Crude oil prices were heading for weekly losses on Friday for the week ending Jan. 17 as U.S.-China trade deal calmed worries amid weak global oil demand this year, but U.S. crude production reaching record high raised the issue of oversupply again.
The U.S. and China signing the phase one trade deal has put a pause on the trade war between the world's two largest economies and oil consumers for the moment.
The sides will now start working on a phase two deal, which gives hope to investors that global oil demand could be higher than anticipated this year.
If, however, agreeing on a phase two deal prolongs, or the sides would fail to reach an agreement, these could hurt demand and push crude prices lower.
On the supply side, crude oil production in the U.S. has hit a new all-time highest level of 13 million barrels per day for the week ending Jan. 10, according to data released by the Energy Information Administration (EIA) on Wednesday.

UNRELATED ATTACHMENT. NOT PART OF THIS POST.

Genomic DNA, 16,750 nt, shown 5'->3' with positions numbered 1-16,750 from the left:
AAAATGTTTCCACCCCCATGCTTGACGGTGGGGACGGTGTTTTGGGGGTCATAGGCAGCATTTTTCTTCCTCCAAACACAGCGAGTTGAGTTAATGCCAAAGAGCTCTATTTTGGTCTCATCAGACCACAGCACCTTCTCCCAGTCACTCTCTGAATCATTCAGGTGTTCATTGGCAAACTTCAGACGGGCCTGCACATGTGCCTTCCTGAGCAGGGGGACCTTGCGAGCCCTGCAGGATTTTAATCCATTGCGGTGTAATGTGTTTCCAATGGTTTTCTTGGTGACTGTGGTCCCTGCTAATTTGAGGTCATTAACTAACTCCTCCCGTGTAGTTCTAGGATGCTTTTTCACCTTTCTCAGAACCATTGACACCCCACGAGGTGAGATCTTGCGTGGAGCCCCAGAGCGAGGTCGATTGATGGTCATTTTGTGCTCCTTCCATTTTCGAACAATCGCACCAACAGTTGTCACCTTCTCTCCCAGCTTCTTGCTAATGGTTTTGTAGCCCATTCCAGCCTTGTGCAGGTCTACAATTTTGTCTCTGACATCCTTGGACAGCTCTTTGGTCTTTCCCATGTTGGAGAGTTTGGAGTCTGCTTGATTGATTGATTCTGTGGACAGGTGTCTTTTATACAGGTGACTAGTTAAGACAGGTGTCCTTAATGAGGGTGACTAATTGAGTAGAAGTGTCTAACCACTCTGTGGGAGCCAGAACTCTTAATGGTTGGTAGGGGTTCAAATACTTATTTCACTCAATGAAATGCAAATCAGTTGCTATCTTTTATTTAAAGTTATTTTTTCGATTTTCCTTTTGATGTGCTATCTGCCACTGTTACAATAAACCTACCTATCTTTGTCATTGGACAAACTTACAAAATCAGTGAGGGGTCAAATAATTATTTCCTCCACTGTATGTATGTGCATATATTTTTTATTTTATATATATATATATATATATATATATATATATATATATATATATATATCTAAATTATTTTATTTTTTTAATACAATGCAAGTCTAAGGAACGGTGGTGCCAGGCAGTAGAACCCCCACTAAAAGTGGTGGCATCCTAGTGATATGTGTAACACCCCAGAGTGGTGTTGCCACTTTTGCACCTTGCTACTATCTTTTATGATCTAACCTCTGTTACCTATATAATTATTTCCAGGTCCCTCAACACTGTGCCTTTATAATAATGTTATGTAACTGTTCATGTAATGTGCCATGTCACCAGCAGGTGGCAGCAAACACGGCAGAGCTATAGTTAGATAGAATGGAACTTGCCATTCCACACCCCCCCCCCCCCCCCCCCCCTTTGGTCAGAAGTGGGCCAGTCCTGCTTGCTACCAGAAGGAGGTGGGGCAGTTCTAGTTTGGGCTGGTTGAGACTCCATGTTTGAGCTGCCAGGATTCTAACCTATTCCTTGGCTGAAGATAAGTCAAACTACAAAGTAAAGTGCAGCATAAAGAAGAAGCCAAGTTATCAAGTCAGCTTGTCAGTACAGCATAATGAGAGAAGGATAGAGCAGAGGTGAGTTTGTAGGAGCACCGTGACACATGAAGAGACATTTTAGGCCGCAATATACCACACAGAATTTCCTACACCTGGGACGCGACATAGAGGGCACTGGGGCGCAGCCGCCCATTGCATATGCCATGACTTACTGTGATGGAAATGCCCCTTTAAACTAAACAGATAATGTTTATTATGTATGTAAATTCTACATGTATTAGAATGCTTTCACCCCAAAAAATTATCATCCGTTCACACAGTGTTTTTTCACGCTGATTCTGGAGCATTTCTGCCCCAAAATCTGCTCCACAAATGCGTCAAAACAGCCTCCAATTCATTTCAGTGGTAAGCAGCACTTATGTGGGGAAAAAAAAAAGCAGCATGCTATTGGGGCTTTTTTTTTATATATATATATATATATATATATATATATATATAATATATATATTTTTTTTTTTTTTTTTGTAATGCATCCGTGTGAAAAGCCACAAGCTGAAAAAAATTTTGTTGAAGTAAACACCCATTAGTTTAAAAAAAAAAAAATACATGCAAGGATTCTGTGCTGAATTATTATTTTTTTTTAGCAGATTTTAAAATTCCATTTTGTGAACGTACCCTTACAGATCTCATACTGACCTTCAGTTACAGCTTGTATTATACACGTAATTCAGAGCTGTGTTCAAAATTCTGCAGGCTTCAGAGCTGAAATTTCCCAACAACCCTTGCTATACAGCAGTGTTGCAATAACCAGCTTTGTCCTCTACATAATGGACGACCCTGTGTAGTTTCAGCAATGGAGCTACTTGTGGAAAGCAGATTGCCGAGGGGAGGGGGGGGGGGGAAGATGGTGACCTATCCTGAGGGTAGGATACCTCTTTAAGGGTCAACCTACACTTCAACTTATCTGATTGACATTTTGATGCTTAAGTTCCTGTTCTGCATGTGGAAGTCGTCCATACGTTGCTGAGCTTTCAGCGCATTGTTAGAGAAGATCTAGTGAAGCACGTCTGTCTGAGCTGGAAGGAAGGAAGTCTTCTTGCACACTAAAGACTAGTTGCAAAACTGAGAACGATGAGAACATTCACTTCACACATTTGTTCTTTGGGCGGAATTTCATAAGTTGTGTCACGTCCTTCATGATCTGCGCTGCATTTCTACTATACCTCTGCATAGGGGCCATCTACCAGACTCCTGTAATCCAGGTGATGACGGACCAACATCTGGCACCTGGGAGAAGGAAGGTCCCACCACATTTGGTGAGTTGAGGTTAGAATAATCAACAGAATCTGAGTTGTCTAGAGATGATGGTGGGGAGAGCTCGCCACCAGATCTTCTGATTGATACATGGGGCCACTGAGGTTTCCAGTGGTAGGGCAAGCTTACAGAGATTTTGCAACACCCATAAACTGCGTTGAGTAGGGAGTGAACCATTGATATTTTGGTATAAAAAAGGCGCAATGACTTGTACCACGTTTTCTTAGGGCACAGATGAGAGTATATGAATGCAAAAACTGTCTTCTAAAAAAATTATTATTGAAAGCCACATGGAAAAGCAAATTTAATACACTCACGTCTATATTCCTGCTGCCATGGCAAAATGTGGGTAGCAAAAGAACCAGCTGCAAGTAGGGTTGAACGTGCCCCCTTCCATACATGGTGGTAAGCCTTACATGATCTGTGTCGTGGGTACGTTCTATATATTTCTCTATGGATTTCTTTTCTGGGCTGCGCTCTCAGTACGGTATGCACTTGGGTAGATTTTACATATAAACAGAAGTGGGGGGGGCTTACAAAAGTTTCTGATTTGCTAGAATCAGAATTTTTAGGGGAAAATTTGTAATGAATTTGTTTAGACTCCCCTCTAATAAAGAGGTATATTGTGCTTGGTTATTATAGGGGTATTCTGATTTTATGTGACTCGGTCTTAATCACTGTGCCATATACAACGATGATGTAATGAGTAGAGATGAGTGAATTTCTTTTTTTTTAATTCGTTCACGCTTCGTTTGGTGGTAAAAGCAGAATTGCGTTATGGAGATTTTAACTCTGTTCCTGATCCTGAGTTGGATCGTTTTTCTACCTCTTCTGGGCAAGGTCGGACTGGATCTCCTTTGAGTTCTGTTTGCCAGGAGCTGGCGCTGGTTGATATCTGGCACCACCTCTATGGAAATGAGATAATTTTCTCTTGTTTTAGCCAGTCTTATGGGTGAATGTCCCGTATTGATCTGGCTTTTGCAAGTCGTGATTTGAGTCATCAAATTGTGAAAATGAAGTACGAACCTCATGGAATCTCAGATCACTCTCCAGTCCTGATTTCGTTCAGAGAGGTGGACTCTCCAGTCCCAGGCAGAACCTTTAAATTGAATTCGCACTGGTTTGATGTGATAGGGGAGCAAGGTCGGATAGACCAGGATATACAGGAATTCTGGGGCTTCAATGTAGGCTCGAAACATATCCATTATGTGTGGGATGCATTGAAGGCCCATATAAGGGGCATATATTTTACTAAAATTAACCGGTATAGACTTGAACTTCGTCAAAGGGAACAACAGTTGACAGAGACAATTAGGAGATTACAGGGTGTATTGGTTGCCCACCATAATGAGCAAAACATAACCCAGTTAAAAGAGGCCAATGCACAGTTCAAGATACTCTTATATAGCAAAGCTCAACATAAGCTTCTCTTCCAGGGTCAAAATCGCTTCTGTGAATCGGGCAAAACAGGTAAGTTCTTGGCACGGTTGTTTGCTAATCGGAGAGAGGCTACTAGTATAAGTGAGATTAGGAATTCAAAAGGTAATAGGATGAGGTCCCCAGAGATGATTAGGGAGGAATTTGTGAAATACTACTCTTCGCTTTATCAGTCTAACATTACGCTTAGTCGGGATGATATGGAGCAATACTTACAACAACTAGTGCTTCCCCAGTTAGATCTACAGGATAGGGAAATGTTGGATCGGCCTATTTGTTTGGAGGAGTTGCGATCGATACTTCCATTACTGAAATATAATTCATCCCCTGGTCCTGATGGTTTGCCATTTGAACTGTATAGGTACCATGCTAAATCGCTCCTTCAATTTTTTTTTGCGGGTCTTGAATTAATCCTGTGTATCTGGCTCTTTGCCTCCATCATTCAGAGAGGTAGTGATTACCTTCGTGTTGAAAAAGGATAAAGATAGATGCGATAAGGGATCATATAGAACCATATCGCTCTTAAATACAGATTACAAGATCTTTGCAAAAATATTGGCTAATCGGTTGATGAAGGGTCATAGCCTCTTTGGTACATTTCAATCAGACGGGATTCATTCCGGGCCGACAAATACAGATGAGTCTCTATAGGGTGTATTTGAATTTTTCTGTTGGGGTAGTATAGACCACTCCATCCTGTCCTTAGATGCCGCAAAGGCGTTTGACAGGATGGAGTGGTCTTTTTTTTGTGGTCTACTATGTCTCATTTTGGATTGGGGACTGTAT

The new record high level increased worries that the glut of supply in the global oil market would remain this year, despite deeper cuts by OPEC and its allies that began to be implemented at the beginning of this month.
On Wednesday, international benchmark Brent crude lost 0.76%, while American benchmark West Texas Intermediate (WTI) fell 0.72%, partly also due to rising gasoline inventories that jumped by 6.7 million barrels for week ending Jan. 10, the EIA data showed.
Brent crude rose by 0.97% and WTI jumped by 1.23% on Thursday to recover.
Price of Brent oil was trading at $64.86 per barrel at 1225 GMT on Friday for a 0.41% weekly loss after it opened Monday at $65.13 a barrel.
WTI was trading at $58.74 a barrel at the same time for a weekly loss of 0.51% after it started the week at $59.04 per barrel.
By Ovunc Kutlu